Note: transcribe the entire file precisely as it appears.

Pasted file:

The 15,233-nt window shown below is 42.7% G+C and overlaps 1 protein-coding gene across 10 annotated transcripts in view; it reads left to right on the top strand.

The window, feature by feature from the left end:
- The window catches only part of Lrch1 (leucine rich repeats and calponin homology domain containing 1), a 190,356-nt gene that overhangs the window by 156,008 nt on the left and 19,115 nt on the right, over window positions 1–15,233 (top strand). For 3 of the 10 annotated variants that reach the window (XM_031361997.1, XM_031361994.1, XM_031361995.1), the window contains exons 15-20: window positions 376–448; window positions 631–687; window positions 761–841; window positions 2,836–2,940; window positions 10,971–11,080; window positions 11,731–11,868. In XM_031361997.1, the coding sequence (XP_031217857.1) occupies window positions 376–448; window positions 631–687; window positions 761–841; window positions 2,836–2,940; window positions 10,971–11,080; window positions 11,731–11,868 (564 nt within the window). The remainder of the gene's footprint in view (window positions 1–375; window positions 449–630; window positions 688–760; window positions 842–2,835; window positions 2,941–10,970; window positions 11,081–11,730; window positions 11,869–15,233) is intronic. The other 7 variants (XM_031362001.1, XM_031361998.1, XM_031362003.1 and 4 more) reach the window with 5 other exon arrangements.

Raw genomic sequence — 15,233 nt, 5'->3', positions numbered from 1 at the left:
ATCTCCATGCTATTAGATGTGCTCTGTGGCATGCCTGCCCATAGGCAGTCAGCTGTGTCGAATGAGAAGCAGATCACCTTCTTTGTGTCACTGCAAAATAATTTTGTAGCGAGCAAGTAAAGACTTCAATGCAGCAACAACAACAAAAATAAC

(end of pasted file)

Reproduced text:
The 15,233-nt window shown below is 42.7% G+C and overlaps 1 protein-coding gene across 10 annotated transcripts in view; it reads left to right on the top strand.

The window, feature by feature from the left end:
- The window catches only part of Lrch1 (leucine rich repeats and calponin homology domain containing 1), a 190,356-nt gene that overhangs the window by 156,008 nt on the left and 19,115 nt on the right, over window positions 1–15,233 (top strand). For 3 of the 10 annotated variants that reach the window (XM_031361997.1, XM_031361994.1, XM_031361995.1), the window contains exons 15-20: window positions 376–448; window positions 631–687; window positions 761–841; window positions 2,836–2,940; window positions 10,971–11,080; window positions 11,731–11,868. In XM_031361997.1, the coding sequence (XP_031217857.1) occupies window positions 376–448; window positions 631–687; window positions 761–841; window positions 2,836–2,940; window positions 10,971–11,080; window positions 11,731–11,868 (564 nt within the window). The remainder of the gene's footprint in view (window positions 1–375; window positions 449–630; window positions 688–760; window positions 842–2,835; window positions 2,941–10,970; window positions 11,081–11,730; window positions 11,869–15,233) is intronic. The other 7 variants (XM_031362001.1, XM_031361998.1, XM_031362003.1 and 4 more) reach the window with 5 other exon arrangements.

Raw genomic sequence — 15,233 nt, 5'->3', positions numbered from 1 at the left:
ATCTCCATGCTATTAGATGTGCTCTGTGGCATGCCTGCCCATAGGCAGTCAGCTGTGTCGAATGAGAAGCAGATCACCTTCTTTGTGTCACTGCAAAATAATTTTGTAGCGAGCAAGTAAAGACTTCAATGCAGCAACAACAACAAAAATAAC